Our House (CSNY) is a very, very, very fine house
I’m Chris Price. My friend Joe and I go by the name of Missing Parsons. We blog about our experiences on the road in search of the roots of our favourite American songs – a coast-to-coast road trip searching for the spirit of rock and roll America. It was kind of a sixtieth birthday present to Gram Parsons.
The blogs have become a book – Live Fast, Die Young: Misadventures in Rock & Roll America – and a band, also called Missing Parsons. This one’s by Chris, about a guided tour of Laurel Canyon in Los Angeles.
I’ll light the fire
You place the flowers in the vase
That you bought today
You might recognise that lyric from Crosby, Stills, Nash and Young’s 1970 album Déjà Vu. They’re the opening lines of Our House, a jaunty little portrait of domestic bliss which serves as a homely interlude in an album which is otherwise paranoid, lonely and helpless. It’s a very pretty song.
Or you might know them from a 1990’s advert for the Halifax Building Society in the UK – the one with a house made out of people – who used the song to get a little extra help flogging mortgages. Either way, as you hear the song in your head it probably conjures up a picture of conjugal harmony:
Our house is a very, very, very fine house,
With two cats in the yard,
Life used to be so hard,
Now everything is easy ‘cause of you …
Purty, ain’t it? The house in question, a ramshackle wooden bungalow set into the hillside on Lookout Mountain Avenue, belonged to Joni Mitchell during the late nineteen sixties. It sat in a quiet district of Los Angeles called Laurel Canyon, a craggy mountain pass which connects, or rather separates, West Hollywood to the south and the San Fernando Valley to the north. Look at a map of the city and you’ll notice that just north of West Sunset Boulevard the neat crosshatch of the LA grid system suddenly twists into a knot of elbows as steep, winding lanes tuck themselves into the folds of the Santa Monica Mountains. Cabins, cottages and chalets clamber over one another on dizzying bluffs to sneer at the frenzied affairs of La-La Land beneath them. This quiet and occasionally inaccessible haven was to become one of the most creatively prolific and commercially successful enclaves in rock music.
Mitchell’s canyon home had stained glass windows, a grandfather clock given to her by Leonard Cohen, a stuffed elk’s head hanging on the wall and all manner of hippie accoutrements besides. She shared this haven of countercultural domesticity with the N of CSNY, Graham Nash, a British singer–songwriter and founder member of the Hollies now relocated to LA and comprising one quarter of the folk–rock supergroup. Mitchell, one time lover of the C from the same band, David Crosby, had swapped one member for another and moved Nash in with her. (In case you’re wondering, I have it on good authority that she managed the S but never the Y. Still time.)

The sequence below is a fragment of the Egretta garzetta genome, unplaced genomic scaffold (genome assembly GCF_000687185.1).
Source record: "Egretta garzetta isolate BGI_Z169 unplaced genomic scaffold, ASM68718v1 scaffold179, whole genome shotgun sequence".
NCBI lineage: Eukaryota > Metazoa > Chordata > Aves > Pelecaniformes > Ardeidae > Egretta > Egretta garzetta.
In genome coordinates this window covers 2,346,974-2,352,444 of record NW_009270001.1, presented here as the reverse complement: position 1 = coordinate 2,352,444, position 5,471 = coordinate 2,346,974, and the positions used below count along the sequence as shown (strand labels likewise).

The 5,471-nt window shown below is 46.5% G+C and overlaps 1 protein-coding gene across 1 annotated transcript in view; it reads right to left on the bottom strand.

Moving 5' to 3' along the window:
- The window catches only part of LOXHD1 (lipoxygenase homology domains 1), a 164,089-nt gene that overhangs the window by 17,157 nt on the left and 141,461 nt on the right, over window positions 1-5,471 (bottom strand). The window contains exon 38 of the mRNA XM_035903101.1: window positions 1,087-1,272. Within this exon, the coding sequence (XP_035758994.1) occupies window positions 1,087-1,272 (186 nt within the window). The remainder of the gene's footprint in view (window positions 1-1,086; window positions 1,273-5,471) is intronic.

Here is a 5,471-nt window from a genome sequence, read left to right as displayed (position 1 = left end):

And so it was that Nash came to immortalise this idyllic California setting in song, rhapsodising on his new life and love in the canyon and, without knowing it at the time, selling a few thousand mortgages into the bargain. Laurel Canyon was a tranquil, creative retreat that for a time during the late sixties and early seventies attracted musicians and their coterie almost without number. It was the type of place where you could pop out for some home furnishings in the morning, nip home and pen a song about it in the afternoon, and then release a multi–million selling album off the back of it weeks later. Minutes from the screaming neon cyclone of Sunset Boulevard, LA’s playground of debauchery and vice, the canyon was a rambling, shambling collection of houses tucked quietly and inconspicuously into the hills just north of West Hollywood. It was country living, of a type, bang in the middle of Los Angeles, less than a stone’s throw away from all the action. If the Troubadour was where this new breed of thrift–shop millionaires went out to play, Laurel Canyon was where they retired afterwards for a nice cup of tea and a sit down.
It was in Laurel Canyon that David Crosby, Stephen Stills and Graham Nash reputedly first sang together. Exactly where depends on whose account you believe. Some, Nash included, have it that it took place in the front room of Our House, Joni’s tumbledown cottage on Lookout Mountain Avenue, while others maintain it was at the home of ‘Mama’ Cass Elliott of The Mamas & The Papas who, along with Mitchell, reigned as de facto ‘queen of the canyon’, keeping a motherly eye on all the drug–addled goings–on in this curious little neighbourhood.
The fact that nobody can quite remember was all part of the appeal. Probably it was swept away in the blizzard of cocaine that blew threw the canyon most days during its heyday, but I prefer to think that this quietly momentous occasion just got lost in the everyday like hundreds of other hum–drum happenings in countless cosy areas like it. That was what I loved – the homeliness of it all. The idea that there was a place like Laurel Canyon, packed to the gills with such prodigious music talent, where life just went on like it did for everybody else. A place where Roger McGuinn would pop round to David Crosby’s house to borrow a cup of sugar and stop to plot the rise of country rock over a cup of coffee and a chat. Where Jim Morrison could wander over the road to the Canyon Country Store, score a pint of milk and a few tabs of acid, and pay his newspaper delivery bill while he was there. On the way out he might bump into Graham Nash, who would ask him to feed his and Joni’s cats while they went on tour. It all seemed so gloriously, thrillingly mundane.